Did Star Trek: Discovery Live Up To Its Potential?

Image: Netflix

Back in October last year, I suggested that Star Trek: Discovery has the potential to be the best Star Trek series of them all. Now, at the end of the first season's 15 episode run, I think we can take a look and make a more complete assessment. Discovery is a great series that adds to the Star Trek universe. But I wonder if it hasn't pushed the envelope too early.

Firstly, there are lots of spoilers in this review. So, if you haven't caught the final episode or, indeed, are still catching up you might want to file this away for later reading.

Star Trek: Discovery predates the events of The Original Series (TOS) by about ten years and is set during a time of a massive war between the Federation and the Klingon Empire. The war is ignited through the actions of Commander Michael Burnham who is subsequently court martialled for mutiny - an action that led to the death of her captain and mother figure Philippa Georgiou, stripped of her rank and banished to prison. But, as fate would have it, while en route to a new prison she he seconded by another ship's captain, Gabriel Lorca.

The Discovery is powered by a new type of propulsion system that uses Mycelium spores that enable the ship to be piloted to any point in space and time. The travel through space, and as it turns out, different dimensions is the key plot device that lets the Discovery go on all its adventures.

Once the war with the Klingons is in full flight, we are transported to the Mirror Universe.

The Mirror Universe

We don't know when, exactly, the prime and mirror universes split but we do know the Terran Empire, the Mirror Universe's "evil twin" version of The Federation, probably had it roots on 5 April 2063. That's the day Zefrem Cochrane embarked on his first warp flight and attracted the attention of a nearby Vulcan vessel. In the movie, Start Trek: First Contact, the crew of Picard's enterprise ensure that meeting takes place and Cochrane greets the Vulcans with a handshake, kicking off a beautiful friendship.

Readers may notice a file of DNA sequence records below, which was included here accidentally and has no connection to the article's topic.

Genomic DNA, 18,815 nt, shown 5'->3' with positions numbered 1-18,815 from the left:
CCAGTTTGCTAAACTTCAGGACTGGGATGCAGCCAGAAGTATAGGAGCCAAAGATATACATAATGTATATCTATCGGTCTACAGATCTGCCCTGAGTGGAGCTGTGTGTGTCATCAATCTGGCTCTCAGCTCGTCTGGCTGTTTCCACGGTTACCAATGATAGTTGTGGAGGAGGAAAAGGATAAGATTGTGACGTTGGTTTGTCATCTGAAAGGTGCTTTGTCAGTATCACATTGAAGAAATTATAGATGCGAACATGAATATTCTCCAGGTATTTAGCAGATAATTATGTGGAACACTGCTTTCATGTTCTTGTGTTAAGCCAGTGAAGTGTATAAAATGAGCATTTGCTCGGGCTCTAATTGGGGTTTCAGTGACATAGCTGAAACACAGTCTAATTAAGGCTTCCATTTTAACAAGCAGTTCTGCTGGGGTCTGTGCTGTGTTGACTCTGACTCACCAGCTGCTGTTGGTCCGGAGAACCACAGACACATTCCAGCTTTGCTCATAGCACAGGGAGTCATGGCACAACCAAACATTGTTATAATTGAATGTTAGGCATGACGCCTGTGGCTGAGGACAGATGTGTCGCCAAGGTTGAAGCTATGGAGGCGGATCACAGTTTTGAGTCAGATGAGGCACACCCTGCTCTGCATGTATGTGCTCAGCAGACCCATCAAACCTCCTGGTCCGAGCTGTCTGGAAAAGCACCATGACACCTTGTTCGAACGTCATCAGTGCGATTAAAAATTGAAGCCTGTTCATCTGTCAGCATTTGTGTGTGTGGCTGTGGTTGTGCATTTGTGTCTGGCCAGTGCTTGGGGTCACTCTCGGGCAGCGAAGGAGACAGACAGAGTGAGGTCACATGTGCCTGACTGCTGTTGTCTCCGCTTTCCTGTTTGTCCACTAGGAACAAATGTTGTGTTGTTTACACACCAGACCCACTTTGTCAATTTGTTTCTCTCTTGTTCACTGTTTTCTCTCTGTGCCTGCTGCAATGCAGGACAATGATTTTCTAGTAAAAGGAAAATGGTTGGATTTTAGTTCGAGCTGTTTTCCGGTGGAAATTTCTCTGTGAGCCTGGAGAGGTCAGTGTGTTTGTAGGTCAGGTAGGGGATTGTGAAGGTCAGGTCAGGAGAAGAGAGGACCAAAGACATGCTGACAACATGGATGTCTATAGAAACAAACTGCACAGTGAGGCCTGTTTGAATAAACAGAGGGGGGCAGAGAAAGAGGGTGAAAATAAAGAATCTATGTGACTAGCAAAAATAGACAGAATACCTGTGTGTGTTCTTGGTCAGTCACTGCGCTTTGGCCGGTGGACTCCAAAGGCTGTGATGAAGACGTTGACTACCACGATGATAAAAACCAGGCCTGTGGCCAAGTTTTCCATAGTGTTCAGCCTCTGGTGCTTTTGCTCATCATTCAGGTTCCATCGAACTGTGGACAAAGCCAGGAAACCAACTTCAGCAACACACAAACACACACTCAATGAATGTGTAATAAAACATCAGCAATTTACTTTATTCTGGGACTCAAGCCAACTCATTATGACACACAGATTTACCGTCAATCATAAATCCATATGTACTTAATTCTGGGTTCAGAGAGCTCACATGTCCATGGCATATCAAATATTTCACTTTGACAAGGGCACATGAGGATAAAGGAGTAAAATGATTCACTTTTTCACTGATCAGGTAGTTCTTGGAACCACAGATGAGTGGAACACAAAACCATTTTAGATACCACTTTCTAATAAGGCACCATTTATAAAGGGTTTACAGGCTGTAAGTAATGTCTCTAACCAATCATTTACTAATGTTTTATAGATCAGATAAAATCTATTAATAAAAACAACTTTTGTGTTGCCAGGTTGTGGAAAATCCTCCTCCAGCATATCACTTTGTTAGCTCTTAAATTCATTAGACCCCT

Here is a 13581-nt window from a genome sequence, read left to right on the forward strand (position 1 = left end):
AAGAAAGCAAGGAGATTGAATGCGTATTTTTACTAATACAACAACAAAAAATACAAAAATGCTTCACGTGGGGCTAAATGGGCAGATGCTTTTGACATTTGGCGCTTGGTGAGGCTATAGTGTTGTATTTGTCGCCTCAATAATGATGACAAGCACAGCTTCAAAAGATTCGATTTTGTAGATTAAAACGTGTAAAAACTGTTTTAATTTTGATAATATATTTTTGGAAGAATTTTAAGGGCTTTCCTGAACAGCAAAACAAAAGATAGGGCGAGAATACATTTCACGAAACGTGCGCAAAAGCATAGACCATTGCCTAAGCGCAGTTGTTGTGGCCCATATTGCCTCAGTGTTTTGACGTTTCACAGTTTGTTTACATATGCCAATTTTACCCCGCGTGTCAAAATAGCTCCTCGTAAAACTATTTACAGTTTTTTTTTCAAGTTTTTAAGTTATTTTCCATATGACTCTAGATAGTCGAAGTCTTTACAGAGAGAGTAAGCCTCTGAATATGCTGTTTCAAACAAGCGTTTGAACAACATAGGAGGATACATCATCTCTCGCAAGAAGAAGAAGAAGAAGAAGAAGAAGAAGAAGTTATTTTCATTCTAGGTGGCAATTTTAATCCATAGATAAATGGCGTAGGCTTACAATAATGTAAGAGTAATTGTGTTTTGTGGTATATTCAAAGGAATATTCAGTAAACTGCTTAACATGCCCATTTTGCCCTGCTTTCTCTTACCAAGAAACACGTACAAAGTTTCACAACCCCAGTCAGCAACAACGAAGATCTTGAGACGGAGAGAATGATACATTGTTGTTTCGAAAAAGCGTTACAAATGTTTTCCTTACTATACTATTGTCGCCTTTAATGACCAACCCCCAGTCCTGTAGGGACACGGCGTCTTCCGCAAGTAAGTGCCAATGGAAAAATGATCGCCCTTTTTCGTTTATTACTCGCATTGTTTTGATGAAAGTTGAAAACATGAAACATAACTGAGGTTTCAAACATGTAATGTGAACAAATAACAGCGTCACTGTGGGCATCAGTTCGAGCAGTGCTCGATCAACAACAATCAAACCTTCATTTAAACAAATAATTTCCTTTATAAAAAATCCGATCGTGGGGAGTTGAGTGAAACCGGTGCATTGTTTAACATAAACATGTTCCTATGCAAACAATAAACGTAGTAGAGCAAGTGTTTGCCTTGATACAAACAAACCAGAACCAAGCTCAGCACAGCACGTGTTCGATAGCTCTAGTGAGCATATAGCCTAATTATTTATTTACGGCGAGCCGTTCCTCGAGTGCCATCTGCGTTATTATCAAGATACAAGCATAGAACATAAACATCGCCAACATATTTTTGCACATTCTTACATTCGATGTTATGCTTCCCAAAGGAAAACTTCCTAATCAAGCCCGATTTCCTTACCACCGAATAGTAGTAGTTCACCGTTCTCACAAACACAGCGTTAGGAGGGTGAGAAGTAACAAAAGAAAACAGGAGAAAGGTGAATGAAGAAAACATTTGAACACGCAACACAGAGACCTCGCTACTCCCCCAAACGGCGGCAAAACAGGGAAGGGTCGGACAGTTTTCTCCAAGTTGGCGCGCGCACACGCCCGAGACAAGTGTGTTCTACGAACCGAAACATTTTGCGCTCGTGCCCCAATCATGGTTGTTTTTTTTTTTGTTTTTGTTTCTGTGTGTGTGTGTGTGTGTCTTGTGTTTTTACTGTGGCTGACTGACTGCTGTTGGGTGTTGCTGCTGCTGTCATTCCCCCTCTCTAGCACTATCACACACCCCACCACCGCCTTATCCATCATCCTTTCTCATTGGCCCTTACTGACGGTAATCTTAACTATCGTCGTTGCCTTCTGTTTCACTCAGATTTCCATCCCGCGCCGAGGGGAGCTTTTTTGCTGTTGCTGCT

In Star Trek: Enterprise (ENT), we learn that the first meeting between humans and extraterrestrials went a little differently with Cochrane shooting the Vulcan in the chest and the humans storming the Vulcan vessel, stealing their technology and kickstarting the Terran Empire.

That explains some of the other differences we see such as the Mirror Universe's Kirk having a weapon that allowed him to disintegrate any enemy wherever they are in space. And we also see the Enterprise NX-01's crew develop the Agony Booth technology used in later series. The two universes, while similar in some ways, have technological differences.

If you're keen to see a little more about the development of the Terran Empire, watch the opening credits of episode 18 from Star Trek: Enterprise. The opening vignette is Cochrane's first contact and then the credits provide a history of the Mirror Universe, suggesting it goes back to the earliest days of the universe.

Only Star Trek: The Next Generation (TNG) didn't visit the Mirror Universe. Every other series did, with the events depicted in Deep Space 9 (DS9) showing the aftermath of Prime Universe Kirk convincing Mirror Universe Spock (who was distinguished by having a brilliant fake goatee that the Mirror Universe Sarek we see in Discovery wearing in something of a homage) to lead a rebellion.

Lorca and Georgiou

In my previous look at Discovery, I mentioned that Lorca seemed to be a "very un-Star Trek captain". As it happens - I was right.

Image: Netflix

The Lorca we meet is actually from the Mirror Universe. And the Georgiou in the Mirror Universe is nothing like the measured and thoughtful captain we met during the first episodes of Discovery. Instead, she is the Emperor of the Terran Empire who rules with an iron fist and is not above carrying out her own executions.

All of Lorca's actions, starting with recruiting Burnham, are about getting him back to the Mirror Universe so he can extract vengeance on the Terran Empire's Emperor.

The Mirror Universe's Georgiou's survival in the Prime Universe beyond Series 1 is sure to provide us with some highlights in Series 2.

Production challenges

The producers of Discovery faced a significant problem. How do you create a series made in the 21st century, that predates events in a series made 50 years ago, that appeals to modern audiences without adding technology that didn't exist 10 years later? As a long-time fan of Star Trek I simply had to let go of my nostalgia for TOS. I watched a couple of episodes of TOS over the weekend (I wanted to rewatch Mirror, Mirror in particular) and you simply have to accept that Discovery is a contemporaneous vessel with the Enterprise NCC-1701.

Image: Netflix

We also live in a different era where short skirts, same sex relationships and other social norms are very different to the time of Kirk's Enterprise. So, we see a very different Star Fleet crew. It is far more diverse with many more non-human species.